Tag Archives: dissents

Ethics Quote Of The Day: Five Ninth Circuit Judges

“We are all acutely aware of the enormous controversy and chaos that attended the issuance of the Executive Order. People contested the extent of the national security interests at stake, and they debated the value that the Executive Order added to our security against the real suffering of potential emigres. As tempting as it is to use the judicial power to balance those competing interests as we see fit, we cannot let our personal inclinations get ahead of important, overarching principles about who gets to make decisions in our democracy.

For better or worse, every four years we hold a contested presidential election. We have all found ourselves disappointed with the election results in one election cycle or another. But it is the best of American traditions that we also understand and respect the consequences of our elections. Even when we disagree with the judgment of the political branches — and perhaps especially when we disagree — we have to trust that the wisdom of the nation as a whole will prevail in the end.”

—-Five judges of the U.S. 9th Circuit Court of Appeals  (Judges Jay Bybee,  joined by Judges Alex Kozinski, Consuelo María Callahan, Carlos Bea, and Sandra Segal Ikuta, attacked what Bybee called the “fundamental errors” in the February decision of a three-judge panel upholding the temporary restraining order that blocked President Donald Trump’s first executive order temporarily halting immigration from seven Muslim-majority countries.

The opinion denounced the panel’s ruling as a “clear misstatement of law,” and stated that the five, constituting a larger number of judges than the three judge panel whose contrary holding was described as a “unanimous” 9th Circuit decision, had an”obligation to correct” it for the record.

“We are judges, not Platonic Guardians. It is our duty to say what the law is, and the meta-source of our law, the U.S. Constitution, commits the power to make foreign policy, including the decisions to permit or forbid entry into the United States, to the President and Congress,” the five judges stated.

Currently, the President’s revised order is held up by an even more widely criticized temporary restraining order issued by  U.S. District Judge Derrick K. Watson. As well as following many of the same lines of activist judicial reasoning the five judges criticized in their dissent, Judge Watson’s opinion heavily relies  on the campaign rhetoric of President Trump and statements by  chief aide Stephen Miller in TV interviews. This means, as several critical legal experts including Alan Dershowitz  have pointed out, that the exact same order, if issued by Barack Obama, would not have been blocked, and would have been found Constitutional.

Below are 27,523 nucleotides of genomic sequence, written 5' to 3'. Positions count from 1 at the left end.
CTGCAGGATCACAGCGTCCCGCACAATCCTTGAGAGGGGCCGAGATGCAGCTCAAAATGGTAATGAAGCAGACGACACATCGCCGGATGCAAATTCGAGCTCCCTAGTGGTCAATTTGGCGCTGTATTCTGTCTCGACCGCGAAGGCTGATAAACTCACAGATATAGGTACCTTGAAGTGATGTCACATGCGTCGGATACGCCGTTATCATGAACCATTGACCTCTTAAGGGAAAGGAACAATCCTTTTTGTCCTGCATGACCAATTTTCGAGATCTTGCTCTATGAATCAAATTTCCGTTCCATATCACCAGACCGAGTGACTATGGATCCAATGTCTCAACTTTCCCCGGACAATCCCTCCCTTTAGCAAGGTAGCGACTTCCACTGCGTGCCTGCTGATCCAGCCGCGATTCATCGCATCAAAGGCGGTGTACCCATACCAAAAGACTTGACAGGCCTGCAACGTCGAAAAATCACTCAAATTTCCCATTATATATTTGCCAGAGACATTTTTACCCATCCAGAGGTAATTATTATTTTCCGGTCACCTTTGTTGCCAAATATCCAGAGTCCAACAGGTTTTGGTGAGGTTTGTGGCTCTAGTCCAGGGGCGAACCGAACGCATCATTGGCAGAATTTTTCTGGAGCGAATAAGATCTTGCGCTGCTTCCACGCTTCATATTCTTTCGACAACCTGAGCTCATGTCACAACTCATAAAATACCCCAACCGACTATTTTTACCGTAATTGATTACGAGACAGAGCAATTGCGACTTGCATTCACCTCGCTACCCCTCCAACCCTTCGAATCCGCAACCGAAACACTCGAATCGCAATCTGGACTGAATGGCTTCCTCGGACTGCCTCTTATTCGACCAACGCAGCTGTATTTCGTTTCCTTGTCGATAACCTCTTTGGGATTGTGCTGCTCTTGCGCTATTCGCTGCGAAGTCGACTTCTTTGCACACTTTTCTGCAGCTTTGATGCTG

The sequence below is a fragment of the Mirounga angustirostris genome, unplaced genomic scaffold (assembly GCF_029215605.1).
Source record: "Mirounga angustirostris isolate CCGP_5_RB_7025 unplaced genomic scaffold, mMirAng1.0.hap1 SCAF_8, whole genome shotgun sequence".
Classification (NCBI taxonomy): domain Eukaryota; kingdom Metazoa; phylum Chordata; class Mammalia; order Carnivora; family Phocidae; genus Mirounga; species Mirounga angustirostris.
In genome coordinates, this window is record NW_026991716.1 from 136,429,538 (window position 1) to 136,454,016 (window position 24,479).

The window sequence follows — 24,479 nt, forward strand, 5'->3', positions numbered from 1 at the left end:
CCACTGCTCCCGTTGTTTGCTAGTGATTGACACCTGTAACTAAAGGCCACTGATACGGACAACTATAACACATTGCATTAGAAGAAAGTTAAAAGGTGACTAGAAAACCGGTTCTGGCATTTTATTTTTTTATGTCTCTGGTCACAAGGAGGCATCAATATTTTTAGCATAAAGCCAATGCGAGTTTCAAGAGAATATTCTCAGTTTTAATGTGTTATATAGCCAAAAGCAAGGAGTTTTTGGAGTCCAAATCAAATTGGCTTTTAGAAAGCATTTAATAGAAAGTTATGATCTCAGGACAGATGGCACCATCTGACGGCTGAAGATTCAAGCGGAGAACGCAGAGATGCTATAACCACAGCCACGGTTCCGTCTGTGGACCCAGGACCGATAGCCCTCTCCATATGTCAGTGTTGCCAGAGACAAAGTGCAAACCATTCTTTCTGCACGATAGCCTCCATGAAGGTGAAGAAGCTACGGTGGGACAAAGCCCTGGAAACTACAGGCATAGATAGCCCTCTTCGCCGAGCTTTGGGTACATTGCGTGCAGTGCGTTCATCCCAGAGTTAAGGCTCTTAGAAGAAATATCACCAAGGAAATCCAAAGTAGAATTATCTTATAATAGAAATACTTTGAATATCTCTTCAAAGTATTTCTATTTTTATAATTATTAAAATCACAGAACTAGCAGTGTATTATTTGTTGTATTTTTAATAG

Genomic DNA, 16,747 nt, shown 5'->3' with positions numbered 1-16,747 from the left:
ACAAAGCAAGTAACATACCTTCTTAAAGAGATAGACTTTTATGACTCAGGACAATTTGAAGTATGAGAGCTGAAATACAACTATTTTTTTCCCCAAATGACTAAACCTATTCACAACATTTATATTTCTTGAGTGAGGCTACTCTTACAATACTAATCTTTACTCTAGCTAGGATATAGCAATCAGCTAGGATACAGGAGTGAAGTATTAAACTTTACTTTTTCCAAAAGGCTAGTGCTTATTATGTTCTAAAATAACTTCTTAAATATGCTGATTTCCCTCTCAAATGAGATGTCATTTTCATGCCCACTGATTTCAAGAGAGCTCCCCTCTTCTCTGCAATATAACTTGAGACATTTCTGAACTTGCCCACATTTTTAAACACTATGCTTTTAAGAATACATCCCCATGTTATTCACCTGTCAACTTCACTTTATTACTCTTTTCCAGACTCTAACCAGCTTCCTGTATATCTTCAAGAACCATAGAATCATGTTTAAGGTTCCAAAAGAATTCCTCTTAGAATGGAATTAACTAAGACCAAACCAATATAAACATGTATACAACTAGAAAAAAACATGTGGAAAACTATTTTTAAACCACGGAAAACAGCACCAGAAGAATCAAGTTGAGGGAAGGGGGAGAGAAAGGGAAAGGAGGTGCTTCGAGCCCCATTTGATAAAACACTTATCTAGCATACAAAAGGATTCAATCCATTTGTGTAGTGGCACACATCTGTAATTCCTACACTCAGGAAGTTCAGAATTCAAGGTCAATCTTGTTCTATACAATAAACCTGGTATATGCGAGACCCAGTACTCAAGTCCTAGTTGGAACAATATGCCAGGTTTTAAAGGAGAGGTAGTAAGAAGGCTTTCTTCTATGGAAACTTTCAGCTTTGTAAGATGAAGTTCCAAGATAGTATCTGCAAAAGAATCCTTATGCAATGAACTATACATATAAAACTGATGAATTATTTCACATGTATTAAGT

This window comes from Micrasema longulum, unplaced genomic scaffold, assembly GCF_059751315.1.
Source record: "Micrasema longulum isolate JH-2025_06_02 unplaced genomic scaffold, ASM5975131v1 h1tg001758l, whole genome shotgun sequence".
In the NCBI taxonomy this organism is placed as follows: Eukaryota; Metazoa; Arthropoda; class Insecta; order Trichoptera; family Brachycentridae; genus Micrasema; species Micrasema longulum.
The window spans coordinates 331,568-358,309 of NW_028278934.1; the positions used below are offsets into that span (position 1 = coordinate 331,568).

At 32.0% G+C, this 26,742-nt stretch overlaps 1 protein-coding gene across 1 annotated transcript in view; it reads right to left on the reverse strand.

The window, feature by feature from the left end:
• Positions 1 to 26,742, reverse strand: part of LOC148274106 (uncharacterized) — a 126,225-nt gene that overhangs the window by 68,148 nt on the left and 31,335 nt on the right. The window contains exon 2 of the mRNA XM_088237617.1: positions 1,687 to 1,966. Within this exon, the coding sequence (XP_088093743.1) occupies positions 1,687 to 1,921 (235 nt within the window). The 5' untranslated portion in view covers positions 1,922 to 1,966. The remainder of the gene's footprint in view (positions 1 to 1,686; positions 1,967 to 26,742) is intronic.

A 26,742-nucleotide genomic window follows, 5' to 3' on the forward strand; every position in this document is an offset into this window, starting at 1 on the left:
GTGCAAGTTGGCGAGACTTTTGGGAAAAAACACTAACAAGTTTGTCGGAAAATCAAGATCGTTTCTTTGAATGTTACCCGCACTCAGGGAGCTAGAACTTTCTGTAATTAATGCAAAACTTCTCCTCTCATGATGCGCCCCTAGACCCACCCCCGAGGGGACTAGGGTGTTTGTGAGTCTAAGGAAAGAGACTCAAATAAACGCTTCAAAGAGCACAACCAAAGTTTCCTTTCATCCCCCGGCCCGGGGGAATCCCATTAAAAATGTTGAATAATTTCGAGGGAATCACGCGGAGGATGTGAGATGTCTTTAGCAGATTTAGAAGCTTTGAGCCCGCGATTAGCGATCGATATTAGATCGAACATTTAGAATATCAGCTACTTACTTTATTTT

Now that’s a double standard!

In criticizing their colleagues, the five judges said that the panel “brushed aside” the clearly controlling case law of Kleindienst v. Mandel, 408 U.S. 753 (1972) and ignored entirely the rulings in Kerry v. Din, 135 S. Ct. 2128 (2015) and Fiallo v. Bell, 430 U.S. 787 (1977).  The Supreme Court in Mandel recognized that First Amendment rights were implicated by an executive action but decided…

“when the executive has exercised its authority to exclude aliens on the basis of a facially legitimate and bona fide reason, the courts will neither look behind the exercise of that discretion, nor test it by balancing its justification against the First Amendment 11 interests of those who seek personal communication with the applicant.”

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Unethical Quote of the Month: Justice Antonin Scalia

Scalia

“If, even as the price to be paid for a fifth vote, I ever joined an opinion for the Court that began: ‘The Constitution promises liberty to all within its reach, a liberty that includes certain specific rights that allow persons, within a lawful realm, to define and express their identity,’ I would hide my head in a bag. The Supreme Court of the United States has descended from the disciplined legal reasoning of John Marshall and Joseph Story to the mystical aphorisms of the fortune cookie.”

——U.S. Supreme Court Justice Scalia, excoriating his colleague, Justice Kennedy, who was the fifth vote in the majority of SCOTUS’s ruling today,  authored by Kennedy,  that same-sex marriage was a Constitutional right  no state could deny. Scalia filed an angry and intemperate dissent, low-lighted by this comment in a footnote.

Wrote Prof. Stephen Gillers, legal ethicist:

“How after this can Kennedy work with him?  Scalia has himself “descended” from the manner of argument found  in  opinions of John Marshall and Joseph Story to the invective and mockery of the Internet. Lawyers have been chastised for less derisive comments in briefs. Yet here we have it from our Supreme Court.  Scalia sets a bad example that will harm civility in lower courts and at the bar.”

Exactly.

The rest of Scalia’s dissent is hardly more restrained, either.

You can read the opinion and dissents in Obergefell v. Hodges here.

UPDATE: Here’s a screenshot of another selection, courtesy of Slate:

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Arguing with the majority’s wisdom and legal analysis is one thing, mocking a Justice’s writing style is quite another—unprofessional, uncollegial and below-the belt. Yes, Nino is a much better writer than Kennedy, but belittling his efforts shows neither proper judicial temperament nor appropriate respect for the Court itself. Some commenters excuse this because they disagree with the ruling: Irrelevant. Check your rationalizations, especially #2. The “They’re Just as Bad” Excuse, or “They had it coming.”

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Filed under Ethics Alarms Award Nominee, Ethics Quotes, Etiquette and manners, Law & Law Enforcement, Professions